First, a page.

DMovies - Your platform for thought-provoking cinema
Director - Morgan Spurlock - 2016

"Dirty gem"
Watch this on an empty stomach! Take a very close and intimate look at our disgusting furry friends; their world might be filthy, but they more in common with us than you'd expect

Half-eaten take-aways, dirty vegetables, mouldy cakes, rotting meat – just keep it coming, rats absolutely love them. These fascinating rodents are everywhere, and they will devour virtually anything we throw away. They thrive on our left-overs and excesses and, unlike us, they are not very fussy. They like it very dirty. This movie is based on the eponymous book by Robert Sullivan.

Rats explores the lives of the animals in various parts of the world, uncluding the US, the UK, India and Cambodia. You will see close-ups of the animal, their litter and their extended family in very peculiar places. Just do not expect a David Attenborough-style nature documentary, for you to wow and marvel. These creatures are threatening and disgusting, and the film is instead marketed as a “horror documentary”. We are hardwired to find them repulsive, and that this is for our own security.

“Horror films are much more about what you don’t see,” he explained in an interview with No Film School. “They’re infinitely more about the tension and the drama. What you can build up, making you scared of what might happen versus what’s actually going to happen. I think there’s a lot of moments in the movie where there is nothing happening but there is real tension because you’re just waiting, whether it be for a rat to jump out or the night rat killers to find their prey. It’s great.”

Ed Sheeran has been a rat exterminator for nearly five decades in New York, and he narrates a big chunk of the movie. He justifies his work choice: “Nobody wants to do it, so I’ll do it. I get good money”. He also explains that his relationship to the tiny and yet very intelligent mammals is seemingly based on some sort of negotiation: “I Respect them. If they jump out, I jump back”.

Don’t watch this film if you are queasy, or if you are thinking of eating… ever again. You will see rats in sewers, in ventilation systems, rats being skinned, dissected, and even parasites of all sorts (flatworms, tenias and very strange and large bugs lodged under their skin) being removed from their dead bodies. There are also plenty of images of disease developed in humans bitten by rats, or leptospirosis (transmitted through rat urine, which is pretty much, well… everywhere!).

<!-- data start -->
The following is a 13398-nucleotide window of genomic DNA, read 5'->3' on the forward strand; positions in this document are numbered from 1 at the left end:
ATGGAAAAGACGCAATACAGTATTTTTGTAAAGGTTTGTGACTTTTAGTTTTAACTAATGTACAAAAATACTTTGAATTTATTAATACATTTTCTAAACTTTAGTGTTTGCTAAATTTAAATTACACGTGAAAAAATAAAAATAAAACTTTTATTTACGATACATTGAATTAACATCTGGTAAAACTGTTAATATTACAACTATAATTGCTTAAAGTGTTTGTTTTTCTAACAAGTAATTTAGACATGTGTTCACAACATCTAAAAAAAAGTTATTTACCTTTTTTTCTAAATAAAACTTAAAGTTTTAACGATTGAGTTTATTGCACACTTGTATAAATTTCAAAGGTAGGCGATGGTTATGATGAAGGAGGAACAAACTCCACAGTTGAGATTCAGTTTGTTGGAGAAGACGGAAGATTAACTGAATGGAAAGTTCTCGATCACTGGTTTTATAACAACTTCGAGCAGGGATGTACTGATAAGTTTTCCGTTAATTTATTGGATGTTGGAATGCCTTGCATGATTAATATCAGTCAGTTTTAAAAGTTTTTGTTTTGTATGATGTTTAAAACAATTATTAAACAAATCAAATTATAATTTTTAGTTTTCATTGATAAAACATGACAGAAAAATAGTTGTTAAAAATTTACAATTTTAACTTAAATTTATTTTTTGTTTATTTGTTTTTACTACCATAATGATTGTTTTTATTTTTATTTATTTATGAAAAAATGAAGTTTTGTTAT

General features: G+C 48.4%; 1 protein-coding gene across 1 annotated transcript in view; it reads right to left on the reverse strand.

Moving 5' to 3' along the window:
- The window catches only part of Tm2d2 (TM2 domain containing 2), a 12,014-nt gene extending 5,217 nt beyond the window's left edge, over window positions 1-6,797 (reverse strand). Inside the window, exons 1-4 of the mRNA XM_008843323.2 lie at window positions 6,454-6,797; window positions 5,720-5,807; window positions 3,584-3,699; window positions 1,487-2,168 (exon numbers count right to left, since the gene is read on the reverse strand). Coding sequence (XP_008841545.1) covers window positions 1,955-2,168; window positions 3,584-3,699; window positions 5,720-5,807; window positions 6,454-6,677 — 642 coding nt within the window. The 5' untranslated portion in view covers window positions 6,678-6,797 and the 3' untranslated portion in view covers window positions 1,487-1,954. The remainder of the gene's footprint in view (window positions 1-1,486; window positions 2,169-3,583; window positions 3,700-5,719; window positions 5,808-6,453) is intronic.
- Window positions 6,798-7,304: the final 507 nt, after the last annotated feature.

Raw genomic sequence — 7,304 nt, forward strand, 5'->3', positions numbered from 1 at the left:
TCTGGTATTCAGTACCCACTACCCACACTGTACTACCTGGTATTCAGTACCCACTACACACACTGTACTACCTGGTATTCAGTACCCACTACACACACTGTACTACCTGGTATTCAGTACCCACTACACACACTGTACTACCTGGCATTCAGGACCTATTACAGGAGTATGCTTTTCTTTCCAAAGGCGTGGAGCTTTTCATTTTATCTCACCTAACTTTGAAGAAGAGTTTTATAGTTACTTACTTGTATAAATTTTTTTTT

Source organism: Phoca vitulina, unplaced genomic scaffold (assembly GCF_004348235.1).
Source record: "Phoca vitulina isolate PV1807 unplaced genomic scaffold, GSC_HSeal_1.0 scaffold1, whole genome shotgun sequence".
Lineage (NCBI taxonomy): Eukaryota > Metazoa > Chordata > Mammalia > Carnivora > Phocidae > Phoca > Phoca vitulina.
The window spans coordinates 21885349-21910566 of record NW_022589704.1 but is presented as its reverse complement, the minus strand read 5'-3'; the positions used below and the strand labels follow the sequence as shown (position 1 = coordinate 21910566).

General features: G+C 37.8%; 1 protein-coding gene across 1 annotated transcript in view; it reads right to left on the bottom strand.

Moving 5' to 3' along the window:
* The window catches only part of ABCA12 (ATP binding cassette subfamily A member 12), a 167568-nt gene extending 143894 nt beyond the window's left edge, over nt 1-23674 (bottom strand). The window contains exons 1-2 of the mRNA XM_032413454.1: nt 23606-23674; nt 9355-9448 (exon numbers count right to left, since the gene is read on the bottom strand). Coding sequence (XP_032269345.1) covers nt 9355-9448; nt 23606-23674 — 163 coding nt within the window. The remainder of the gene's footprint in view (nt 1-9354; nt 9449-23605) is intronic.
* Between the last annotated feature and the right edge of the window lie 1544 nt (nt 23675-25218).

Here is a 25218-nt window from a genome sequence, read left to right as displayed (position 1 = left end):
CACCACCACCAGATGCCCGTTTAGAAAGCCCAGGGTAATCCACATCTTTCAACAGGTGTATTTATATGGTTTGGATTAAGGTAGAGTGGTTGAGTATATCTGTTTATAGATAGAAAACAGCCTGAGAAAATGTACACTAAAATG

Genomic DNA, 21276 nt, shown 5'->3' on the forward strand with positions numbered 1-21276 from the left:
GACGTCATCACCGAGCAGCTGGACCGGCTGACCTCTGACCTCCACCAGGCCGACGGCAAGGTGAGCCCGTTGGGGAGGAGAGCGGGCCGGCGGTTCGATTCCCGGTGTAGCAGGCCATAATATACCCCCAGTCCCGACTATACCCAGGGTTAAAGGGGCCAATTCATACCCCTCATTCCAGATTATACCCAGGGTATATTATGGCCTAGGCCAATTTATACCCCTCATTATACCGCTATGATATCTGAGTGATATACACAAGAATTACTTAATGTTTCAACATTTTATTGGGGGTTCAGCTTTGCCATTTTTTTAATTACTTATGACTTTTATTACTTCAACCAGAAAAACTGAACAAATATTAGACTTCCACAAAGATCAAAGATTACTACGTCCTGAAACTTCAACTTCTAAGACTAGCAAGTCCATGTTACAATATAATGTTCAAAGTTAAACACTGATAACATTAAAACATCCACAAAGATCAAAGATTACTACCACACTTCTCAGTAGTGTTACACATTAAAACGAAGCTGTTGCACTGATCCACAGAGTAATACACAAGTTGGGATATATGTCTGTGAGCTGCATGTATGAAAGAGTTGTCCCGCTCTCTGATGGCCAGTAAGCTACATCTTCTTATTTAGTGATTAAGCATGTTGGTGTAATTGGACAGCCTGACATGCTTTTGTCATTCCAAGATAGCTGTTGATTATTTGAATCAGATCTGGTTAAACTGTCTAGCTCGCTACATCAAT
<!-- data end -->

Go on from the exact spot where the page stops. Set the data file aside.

Rats are in hospitals, nursery homes, expensive restaurants and graveyards. They are in your garbage, in your shoes and inside your cupboards, on your plates and tupperware. They are indeed everywhere. These menacing creatures can kill, and they don’t discriminate. They will come for you whether you are rich, poor, young, old, Black, white, Jew, Arab gay, straight, royal or pleb.

But there’s another side to these vile creatures. They can also be our prey, and end up on our plate, spiced with lemongrass and chilli, and served with onion and lettuce. There are many ways to prepare rat, and they taste “a little like chicken, just a little sweeter”, explains a chef in Cambodia. You might even feel some empathy for the rodents as they squeak in desperation running away from a pack of angry terriers (specialist rat hunters, we are told).

The most touching and unexpected moment comes at the end of the movie, when the director Morgan Spurlock takes us to the Karni Mata Temple in Rajasthan, India. More than 35,000 rats live there in peace with the locals, who perceive them as the reincarnation of their family, and therefore their relatives by extension. The people feed and share time with the affectionate animals. They even share a bowl of milk. It seems like we are not hardwired to find these surprising creatures disgusting after all. Repulsion is also a learnt reaction and behaviour.

Rats relies on effective imagery and interesting anecdotes about these animals, but it lacks some facts and figures. We are told that the animals originated in Mongolia, but we don’t learn much about their numbers worldwide, about their life cycle (how long does a rat live), how large their communities are and so on. Plus the constantly thumping thriller music can be a little irritating. Still this is a very insightful and unusual documentary about an animal that’s probably no more than a few metres away from you right now. It’s time to learn more about close furry friends!

The “horror documentary” Rats is out in cinemas this week at Picturehouse cinemas – just clirck here for the listings.

Watch the nail-chewing film trailer below:



"Dirty gem"

By Victor Fraga - 17-12-2016

By Victor Fraga - 17-12-2016

Victor Fraga is a Brazilian born and London-based writer with more than 15 years of involvement in t...

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